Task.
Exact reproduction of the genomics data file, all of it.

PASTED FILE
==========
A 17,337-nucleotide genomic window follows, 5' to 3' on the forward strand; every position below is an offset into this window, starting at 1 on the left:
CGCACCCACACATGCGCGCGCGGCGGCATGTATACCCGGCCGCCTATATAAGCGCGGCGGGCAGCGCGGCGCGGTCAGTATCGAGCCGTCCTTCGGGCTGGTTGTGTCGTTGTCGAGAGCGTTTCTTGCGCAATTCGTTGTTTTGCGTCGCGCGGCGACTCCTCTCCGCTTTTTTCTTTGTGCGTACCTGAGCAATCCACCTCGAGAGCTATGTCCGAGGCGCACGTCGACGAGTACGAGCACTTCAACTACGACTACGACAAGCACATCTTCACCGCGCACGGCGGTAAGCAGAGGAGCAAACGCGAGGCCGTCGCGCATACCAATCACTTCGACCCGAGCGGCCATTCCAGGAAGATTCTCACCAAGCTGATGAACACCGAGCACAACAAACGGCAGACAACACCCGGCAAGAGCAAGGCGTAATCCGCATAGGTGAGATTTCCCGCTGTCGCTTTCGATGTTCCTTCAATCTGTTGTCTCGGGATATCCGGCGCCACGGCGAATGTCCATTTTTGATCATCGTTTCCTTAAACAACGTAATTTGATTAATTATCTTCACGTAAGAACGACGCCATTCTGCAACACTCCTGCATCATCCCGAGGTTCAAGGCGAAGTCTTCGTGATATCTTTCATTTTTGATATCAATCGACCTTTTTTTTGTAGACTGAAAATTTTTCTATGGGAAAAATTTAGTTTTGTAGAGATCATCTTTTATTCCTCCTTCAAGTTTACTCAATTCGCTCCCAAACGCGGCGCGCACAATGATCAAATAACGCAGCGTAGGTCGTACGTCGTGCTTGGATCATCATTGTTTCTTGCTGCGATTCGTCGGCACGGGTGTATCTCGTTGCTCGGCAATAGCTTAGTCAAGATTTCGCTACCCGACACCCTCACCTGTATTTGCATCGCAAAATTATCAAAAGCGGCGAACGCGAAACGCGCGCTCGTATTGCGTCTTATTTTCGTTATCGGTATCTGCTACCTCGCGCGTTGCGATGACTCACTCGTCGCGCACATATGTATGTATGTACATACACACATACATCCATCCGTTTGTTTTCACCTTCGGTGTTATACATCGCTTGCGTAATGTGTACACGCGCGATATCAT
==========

A 17,337-nucleotide genomic window follows, 5' to 3' on the forward strand; every position below is an offset into this window, starting at 1 on the left:
CGCACCCACACATGCGCGCGCGGCGGCATGTATACCCGGCCGCCTATATAAGCGCGGCGGGCAGCGCGGCGCGGTCAGTATCGAGCCGTCCTTCGGGCTGGTTGTGTCGTTGTCGAGAGCGTTTCTTGCGCAATTCGTTGTTTTGCGTCGCGCGGCGACTCCTCTCCGCTTTTTTCTTTGTGCGTACCTGAGCAATCCACCTCGAGAGCTATGTCCGAGGCGCACGTCGACGAGTACGAGCACTTCAACTACGACTACGACAAGCACATCTTCACCGCGCACGGCGGTAAGCAGAGGAGCAAACGCGAGGCCGTCGCGCATACCAATCACTTCGACCCGAGCGGCCATTCCAGGAAGATTCTCACCAAGCTGATGAACACCGAGCACAACAAACGGCAGACAACACCCGGCAAGAGCAAGGCGTAATCCGCATAGGTGAGATTTCCCGCTGTCGCTTTCGATGTTCCTTCAATCTGTTGTCTCGGGATATCCGGCGCCACGGCGAATGTCCATTTTTGATCATCGTTTCCTTAAACAACGTAATTTGATTAATTATCTTCACGTAAGAACGACGCCATTCTGCAACACTCCTGCATCATCCCGAGGTTCAAGGCGAAGTCTTCGTGATATCTTTCATTTTTGATATCAATCGACCTTTTTTTTGTAGACTGAAAATTTTTCTATGGGAAAAATTTAGTTTTGTAGAGATCATCTTTTATTCCTCCTTCAAGTTTACTCAATTCGCTCCCAAACGCGGCGCGCACAATGATCAAATAACGCAGCGTAGGTCGTACGTCGTGCTTGGATCATCATTGTTTCTTGCTGCGATTCGTCGGCACGGGTGTATCTCGTTGCTCGGCAATAGCTTAGTCAAGATTTCGCTACCCGACACCCTCACCTGTATTTGCATCGCAAAATTATCAAAAGCGGCGAACGCGAAACGCGCGCTCGTATTGCGTCTTATTTTCGTTATCGGTATCTGCTACCTCGCGCGTTGCGATGACTCACTCGTCGCGCACATATGTATGTATGTACATACACACATACATCCATCCGTTTGTTTTCACCTTCGGTGTTATACATCGCTTGCGTAATGTGTACACGCGCGATATCAT